October 31, 2020 Breaking News, Latest News, and Videos

GREAT HIKES: Where The Parks Are:

One of the most frequent questions readers ask is where a particular trailhead or park area is, and how do they get there?  Fortunately, westsiders are virtually surrounded by a vast network of hiking areas, most of which have easy access, available parking, and many provide supervised tours.

The closest trailheads to Santa Monica include a nearly continuous row of routes north of Sunset Boulevard, including Los Liones at Pacific Coast Highway, Palisades Drive in the Highlands, Bienvenida, Temescal Canyon, Chatauqua, Will Rogers, Westridge, Mandeville and more.  However, with minimal driving time, there are a host of entire park areas, each with its own network of trailheads, that folks simply don’t know how to access.  Here’s an abbreviated list of a few of the areas, and the contact numbers to find out more information.

Point Mogu State Park: the furthest drive north I’ll describe, but well worth the effort.  Take PCH north about six miles beyond Kanaan Dune Rd. Enter the park at Sycamore Canyon Campground. The California State Parks manage the site. Call (818) 880-0350 for details about periodic tours, parking and trail maps.

Arroyo Sequit: You don’t hear much about this small treasure but it is right in the heart of the Santa Monicas, just off the Mulholland Highway, in the inland area of Malibu.  Just take PCH to Mulholland, turn east and, after six winding miles. you’ll see the park entrance on the right.  Go online to www.nps.gov/samo for maps and details, or call the National Park Service at (805) 370-2301.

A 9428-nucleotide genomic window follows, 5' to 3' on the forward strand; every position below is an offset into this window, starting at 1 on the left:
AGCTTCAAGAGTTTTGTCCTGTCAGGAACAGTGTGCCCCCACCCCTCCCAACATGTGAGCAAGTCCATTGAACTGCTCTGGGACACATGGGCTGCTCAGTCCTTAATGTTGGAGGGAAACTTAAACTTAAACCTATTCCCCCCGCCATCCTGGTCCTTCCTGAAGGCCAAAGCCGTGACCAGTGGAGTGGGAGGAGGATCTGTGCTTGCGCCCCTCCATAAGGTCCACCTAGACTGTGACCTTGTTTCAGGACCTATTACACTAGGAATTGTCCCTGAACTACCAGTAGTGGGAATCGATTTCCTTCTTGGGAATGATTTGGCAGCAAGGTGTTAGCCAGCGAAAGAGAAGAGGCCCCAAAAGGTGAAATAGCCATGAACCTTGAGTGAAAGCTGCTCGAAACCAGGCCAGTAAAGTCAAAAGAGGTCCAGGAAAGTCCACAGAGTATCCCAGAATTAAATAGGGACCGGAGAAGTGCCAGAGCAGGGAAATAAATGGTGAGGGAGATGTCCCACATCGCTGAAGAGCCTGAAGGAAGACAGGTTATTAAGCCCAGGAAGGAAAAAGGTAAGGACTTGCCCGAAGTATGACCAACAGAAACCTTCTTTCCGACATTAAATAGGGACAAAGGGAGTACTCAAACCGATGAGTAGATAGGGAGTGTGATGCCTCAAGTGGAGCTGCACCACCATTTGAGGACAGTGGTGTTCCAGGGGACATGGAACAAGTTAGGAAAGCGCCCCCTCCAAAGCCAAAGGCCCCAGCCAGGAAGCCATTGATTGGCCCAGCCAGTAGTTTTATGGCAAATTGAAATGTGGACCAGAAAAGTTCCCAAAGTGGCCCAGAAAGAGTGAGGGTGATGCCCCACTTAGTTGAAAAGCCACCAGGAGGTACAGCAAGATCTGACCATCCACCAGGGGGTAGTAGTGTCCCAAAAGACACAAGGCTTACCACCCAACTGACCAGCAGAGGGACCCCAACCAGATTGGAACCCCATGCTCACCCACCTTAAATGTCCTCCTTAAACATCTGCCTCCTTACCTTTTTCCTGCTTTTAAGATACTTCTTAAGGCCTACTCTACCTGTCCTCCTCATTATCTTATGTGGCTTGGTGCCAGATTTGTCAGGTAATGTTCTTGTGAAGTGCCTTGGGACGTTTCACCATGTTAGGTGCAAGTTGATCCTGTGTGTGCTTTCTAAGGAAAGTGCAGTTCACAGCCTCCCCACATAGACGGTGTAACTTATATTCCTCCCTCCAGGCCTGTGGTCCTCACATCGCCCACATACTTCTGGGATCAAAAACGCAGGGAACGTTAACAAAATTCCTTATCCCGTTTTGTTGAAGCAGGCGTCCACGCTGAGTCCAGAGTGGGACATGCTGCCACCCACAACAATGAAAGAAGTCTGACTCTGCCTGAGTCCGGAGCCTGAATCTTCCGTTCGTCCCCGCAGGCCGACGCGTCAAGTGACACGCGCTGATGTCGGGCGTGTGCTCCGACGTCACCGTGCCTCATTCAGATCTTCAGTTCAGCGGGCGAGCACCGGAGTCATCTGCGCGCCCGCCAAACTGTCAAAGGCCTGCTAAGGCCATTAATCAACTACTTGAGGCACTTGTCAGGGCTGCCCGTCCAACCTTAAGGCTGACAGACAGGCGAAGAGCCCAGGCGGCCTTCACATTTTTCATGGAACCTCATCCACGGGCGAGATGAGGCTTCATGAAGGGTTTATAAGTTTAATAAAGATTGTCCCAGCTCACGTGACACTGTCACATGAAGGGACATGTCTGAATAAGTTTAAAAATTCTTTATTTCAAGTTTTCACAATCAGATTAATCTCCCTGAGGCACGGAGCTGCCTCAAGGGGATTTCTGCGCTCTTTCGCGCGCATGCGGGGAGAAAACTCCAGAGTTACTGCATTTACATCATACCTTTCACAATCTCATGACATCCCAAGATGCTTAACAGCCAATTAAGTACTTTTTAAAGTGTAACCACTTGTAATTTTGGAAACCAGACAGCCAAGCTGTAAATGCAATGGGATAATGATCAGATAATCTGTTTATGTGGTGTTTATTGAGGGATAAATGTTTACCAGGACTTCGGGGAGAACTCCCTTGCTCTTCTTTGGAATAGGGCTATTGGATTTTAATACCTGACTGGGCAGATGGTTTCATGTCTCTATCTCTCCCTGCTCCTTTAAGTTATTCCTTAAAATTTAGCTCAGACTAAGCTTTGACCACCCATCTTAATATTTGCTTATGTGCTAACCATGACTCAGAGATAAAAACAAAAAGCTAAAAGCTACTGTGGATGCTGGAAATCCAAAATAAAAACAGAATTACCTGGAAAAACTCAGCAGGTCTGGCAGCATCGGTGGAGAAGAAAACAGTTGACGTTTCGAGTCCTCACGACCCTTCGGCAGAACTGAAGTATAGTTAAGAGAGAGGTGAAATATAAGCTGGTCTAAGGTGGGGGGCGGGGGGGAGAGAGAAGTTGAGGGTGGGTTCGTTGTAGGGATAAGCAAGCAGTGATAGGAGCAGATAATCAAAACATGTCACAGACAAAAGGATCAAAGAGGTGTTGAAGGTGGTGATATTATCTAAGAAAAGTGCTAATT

• Cold Creek Canyon/Valley Preserve: It is hard to tell exactly where Stunt Ranch, Red Rock Canyon and Cold Creek begin and end as they are contiguous in the central Santa Monicas off of Mulholland Highway.  Take Topanga Canyon Boulevard to Mulholland Drive and go west 1/2 mile to Mulholland Highway and five miles to Stunt Road.  There are four major trail options, each with its own rugged characteristics.  The general terrain is rocky — California native scrub brush with clusters of tree growth – in contrast to the verdant flora you’d see in Rustic Canyon, for example. Call the NPS number above or visit them on line for more details about the many options.

These are only a few of the literally dozens of park areas, and hundreds of great trails, ideally just waiting for your footsteps.  I’ll periodically write about others in hopes that you’ll start exploring at least a few of our thousands of acres of wilderness, all right here in town!

Fearless readers interested in free Monday – Wednesday night hikes should call Scott Regberg at (310) 475-5735

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